And by incorporating all three factors, the new model helps employees better assist their residents. “Staff may more fully support an individual’s aspirations and help them identify and address any challenges to achieving their goals,” O’Brien said.

William Myers headshot
William Myers, assistant vice president of wellness strategies at Mather

However, the responsibility of this new model of wellness doesn’t just fall on the caregivers. “We see wellness as everyone’s responsibility—hence residents and employees alike being wellness citizens charged with evolving and strengthening the community’s wellness culture,” said William Myers, assistant vice president of wellness strategies. “We seek to create an environment in which residents feel comfortable sharing their needs and wants, and collaborating to contribute to a culture of wellness.”

They’ve held resident and staff wellness forums; residents participate in a wellness coaching program; and they had staff who works in resident services attend a new orientation and educational workshops, receive training on how to deliver this new program and learn about new communication standards and data-related tools.

Myers highlighted the workshops specifically. They included a mix of staff from different departments, and the goal was to learn “how to collaborate purposefully and how to center wellness in their community to cultivate a culture of wellness through wellness citizenship,” he said.

For any other companies looking to employ the new model in their communities, Myers advised reviewing all aspects of the community that can impact a resident’s wellness.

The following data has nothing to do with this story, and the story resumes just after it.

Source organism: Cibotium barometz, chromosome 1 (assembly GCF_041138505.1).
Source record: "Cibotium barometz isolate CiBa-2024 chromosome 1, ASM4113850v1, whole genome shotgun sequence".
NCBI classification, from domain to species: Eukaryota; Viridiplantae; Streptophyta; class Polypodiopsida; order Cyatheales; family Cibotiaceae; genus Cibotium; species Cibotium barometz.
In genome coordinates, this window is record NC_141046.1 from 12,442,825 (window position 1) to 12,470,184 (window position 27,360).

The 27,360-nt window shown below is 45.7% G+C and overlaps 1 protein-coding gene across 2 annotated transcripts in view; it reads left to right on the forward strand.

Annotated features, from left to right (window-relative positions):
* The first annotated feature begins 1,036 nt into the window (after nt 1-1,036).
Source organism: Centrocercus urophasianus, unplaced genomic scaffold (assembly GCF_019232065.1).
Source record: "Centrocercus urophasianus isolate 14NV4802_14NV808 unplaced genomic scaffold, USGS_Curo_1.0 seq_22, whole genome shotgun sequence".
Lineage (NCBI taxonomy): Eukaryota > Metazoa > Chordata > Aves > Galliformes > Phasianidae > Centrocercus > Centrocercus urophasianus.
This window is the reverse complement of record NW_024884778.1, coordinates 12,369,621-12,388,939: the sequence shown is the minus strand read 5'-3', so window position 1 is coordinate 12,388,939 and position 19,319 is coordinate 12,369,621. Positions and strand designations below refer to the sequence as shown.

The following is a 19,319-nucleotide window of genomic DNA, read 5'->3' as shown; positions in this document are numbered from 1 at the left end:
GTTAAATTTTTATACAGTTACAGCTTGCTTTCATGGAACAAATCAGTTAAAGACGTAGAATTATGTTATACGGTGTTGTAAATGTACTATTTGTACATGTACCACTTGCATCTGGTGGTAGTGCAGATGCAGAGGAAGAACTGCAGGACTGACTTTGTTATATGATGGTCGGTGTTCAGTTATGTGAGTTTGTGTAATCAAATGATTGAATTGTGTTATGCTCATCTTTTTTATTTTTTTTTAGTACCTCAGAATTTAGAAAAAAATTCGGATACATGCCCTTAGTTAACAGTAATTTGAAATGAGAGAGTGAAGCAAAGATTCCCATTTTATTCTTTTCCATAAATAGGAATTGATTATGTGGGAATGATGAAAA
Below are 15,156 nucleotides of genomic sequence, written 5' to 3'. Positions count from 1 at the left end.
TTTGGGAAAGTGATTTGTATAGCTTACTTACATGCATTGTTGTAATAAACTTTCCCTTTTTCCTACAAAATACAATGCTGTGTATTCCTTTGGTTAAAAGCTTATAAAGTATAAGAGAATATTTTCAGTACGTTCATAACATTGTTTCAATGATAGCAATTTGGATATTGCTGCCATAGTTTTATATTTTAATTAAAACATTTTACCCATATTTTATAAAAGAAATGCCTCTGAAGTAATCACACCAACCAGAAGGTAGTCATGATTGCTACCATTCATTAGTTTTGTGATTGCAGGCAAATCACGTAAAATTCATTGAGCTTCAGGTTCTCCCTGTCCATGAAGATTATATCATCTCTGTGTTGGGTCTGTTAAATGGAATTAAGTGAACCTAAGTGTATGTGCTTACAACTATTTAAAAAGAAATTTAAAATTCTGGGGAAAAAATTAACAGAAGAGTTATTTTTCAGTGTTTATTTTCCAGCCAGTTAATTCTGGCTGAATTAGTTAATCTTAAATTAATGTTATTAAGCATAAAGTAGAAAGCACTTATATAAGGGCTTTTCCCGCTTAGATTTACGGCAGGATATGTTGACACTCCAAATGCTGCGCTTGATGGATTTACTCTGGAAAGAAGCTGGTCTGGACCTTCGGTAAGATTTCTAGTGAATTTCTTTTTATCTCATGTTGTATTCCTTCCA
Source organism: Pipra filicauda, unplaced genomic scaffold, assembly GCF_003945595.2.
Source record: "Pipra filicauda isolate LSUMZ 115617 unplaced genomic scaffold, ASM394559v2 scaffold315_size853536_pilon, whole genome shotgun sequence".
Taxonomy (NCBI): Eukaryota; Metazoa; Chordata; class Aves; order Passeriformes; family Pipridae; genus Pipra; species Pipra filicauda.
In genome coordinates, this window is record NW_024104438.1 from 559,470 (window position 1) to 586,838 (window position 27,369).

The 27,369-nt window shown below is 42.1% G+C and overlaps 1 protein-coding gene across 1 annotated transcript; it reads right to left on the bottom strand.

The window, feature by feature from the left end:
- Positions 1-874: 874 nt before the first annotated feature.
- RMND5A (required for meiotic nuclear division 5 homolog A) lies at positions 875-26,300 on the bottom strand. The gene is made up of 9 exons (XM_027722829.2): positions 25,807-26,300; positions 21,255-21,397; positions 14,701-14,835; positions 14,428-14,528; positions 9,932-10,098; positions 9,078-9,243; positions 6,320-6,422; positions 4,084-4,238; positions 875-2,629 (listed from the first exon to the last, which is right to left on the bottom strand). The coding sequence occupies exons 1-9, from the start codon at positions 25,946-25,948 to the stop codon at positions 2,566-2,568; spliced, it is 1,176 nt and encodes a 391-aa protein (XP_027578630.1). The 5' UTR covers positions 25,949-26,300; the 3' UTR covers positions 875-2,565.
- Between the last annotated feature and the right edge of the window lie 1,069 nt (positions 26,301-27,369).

“Programs, services, places and spaces should be designed and aligned with the person-centric wellness model,” Myers said. “Create and align programs, services and offerings that uphold and offer fulfillment in one or more areas of autonomy, affiliation and achievement.”

Additionally, keep these guidelines in mind:

  • Be purposeful and authentic: “[It should be] more than words on a page, and designed with the intention of positively impacting life in our communities,” Myers said.
  • Be contextual and adaptable: “[Be] responsive to the local cultural and environmental landscape to provide wellness offerings that are relevant to each unique community culture,” Myers explained. “[Be] adaptable and inclusive to support wellness across the life plan community continuum and among diverse team members.”
  • Be immersive and dynamic: “Wellness is…activated in the spaces in between and activities within,” Myers said. “The key is to adapt and continue to evolve over time and accelerate the wellbeing of community occupants.”

And the last thing is to have a healthy mix of the old and the new, according to Myers. “[Be] informed by both traditional wellness practices and cutting-edge wellness trends,” he said.


Caroline Chan

Caroline Chan is the Editor of Senior Living News, an online trade publication featuring curated news and exclusive feature stories on healthcare industry changes, trends, thought leaders and innovations. In this position, she is responsible for creating editorial content, writing regular feature articles and publishing news to SeniorLivingNews.com and distributing its e-newsletter. She is also involved in putting together the educational programs and moderating panels for the company’s HEALTHTAC events. She graduated from Marist College with a Bachelor of Arts in Communications with a focus in Journalism.

Related Articles

Back to top button